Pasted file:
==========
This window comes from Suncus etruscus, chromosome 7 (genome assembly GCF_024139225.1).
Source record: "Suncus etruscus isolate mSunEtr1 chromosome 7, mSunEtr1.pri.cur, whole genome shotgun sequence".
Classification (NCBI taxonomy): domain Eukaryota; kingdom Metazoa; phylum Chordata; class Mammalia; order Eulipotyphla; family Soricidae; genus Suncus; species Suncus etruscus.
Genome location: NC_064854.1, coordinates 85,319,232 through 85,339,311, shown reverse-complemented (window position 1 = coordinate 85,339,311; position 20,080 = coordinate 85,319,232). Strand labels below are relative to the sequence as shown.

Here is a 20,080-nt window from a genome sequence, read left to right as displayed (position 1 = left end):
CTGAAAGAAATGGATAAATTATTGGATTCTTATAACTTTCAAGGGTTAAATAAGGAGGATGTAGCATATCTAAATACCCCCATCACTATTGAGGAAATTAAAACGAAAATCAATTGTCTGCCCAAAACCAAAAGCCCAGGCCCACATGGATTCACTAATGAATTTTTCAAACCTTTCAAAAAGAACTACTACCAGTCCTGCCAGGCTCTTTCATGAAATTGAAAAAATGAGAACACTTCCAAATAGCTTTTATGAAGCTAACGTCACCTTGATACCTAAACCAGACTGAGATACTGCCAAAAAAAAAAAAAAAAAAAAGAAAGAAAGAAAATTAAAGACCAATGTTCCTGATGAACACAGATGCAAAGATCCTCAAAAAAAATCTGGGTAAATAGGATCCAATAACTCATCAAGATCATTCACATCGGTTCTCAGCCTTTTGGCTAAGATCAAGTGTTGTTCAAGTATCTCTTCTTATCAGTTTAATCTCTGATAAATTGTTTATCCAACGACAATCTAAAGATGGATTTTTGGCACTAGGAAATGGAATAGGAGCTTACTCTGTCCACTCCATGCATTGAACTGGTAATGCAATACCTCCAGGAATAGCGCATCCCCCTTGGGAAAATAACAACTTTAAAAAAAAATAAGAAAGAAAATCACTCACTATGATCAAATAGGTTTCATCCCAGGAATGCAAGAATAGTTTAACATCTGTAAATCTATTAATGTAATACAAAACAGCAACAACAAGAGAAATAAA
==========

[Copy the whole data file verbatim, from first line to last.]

This window comes from Suncus etruscus, chromosome 7 (genome assembly GCF_024139225.1).
Source record: "Suncus etruscus isolate mSunEtr1 chromosome 7, mSunEtr1.pri.cur, whole genome shotgun sequence".
Classification (NCBI taxonomy): domain Eukaryota; kingdom Metazoa; phylum Chordata; class Mammalia; order Eulipotyphla; family Soricidae; genus Suncus; species Suncus etruscus.
Genome location: NC_064854.1, coordinates 85,319,232 through 85,339,311, shown reverse-complemented (window position 1 = coordinate 85,339,311; position 20,080 = coordinate 85,319,232). Strand labels below are relative to the sequence as shown.

Here is a 20,080-nt window from a genome sequence, read left to right as displayed (position 1 = left end):
CTGAAAGAAATGGATAAATTATTGGATTCTTATAACTTTCAAGGGTTAAATAAGGAGGATGTAGCATATCTAAATACCCCCATCACTATTGAGGAAATTAAAACGAAAATCAATTGTCTGCCCAAAACCAAAAGCCCAGGCCCACATGGATTCACTAATGAATTTTTCAAACCTTTCAAAAAGAACTACTACCAGTCCTGCCAGGCTCTTTCATGAAATTGAAAAAATGAGAACACTTCCAAATAGCTTTTATGAAGCTAACGTCACCTTGATACCTAAACCAGACTGAGATACTGCCAAAAAAAAAAAAAAAAAAAAGAAAGAAAGAAAATTAAAGACCAATGTTCCTGATGAACACAGATGCAAAGATCCTCAAAAAAAATCTGGGTAAATAGGATCCAATAACTCATCAAGATCATTCACATCGGTTCTCAGCCTTTTGGCTAAGATCAAGTGTTGTTCAAGTATCTCTTCTTATCAGTTTAATCTCTGATAAATTGTTTATCCAACGACAATCTAAAGATGGATTTTTGGCACTAGGAAATGGAATAGGAGCTTACTCTGTCCACTCCATGCATTGAACTGGTAATGCAATACCTCCAGGAATAGCGCATCCCCCTTGGGAAAATAACAACTTTAAAAAAAAATAAGAAAGAAAATCACTCACTATGATCAAATAGGTTTCATCCCAGGAATGCAAGAATAGTTTAACATCTGTAAATCTATTAATGTAATACAAAACAGCAACAACAAGAGAAATAAA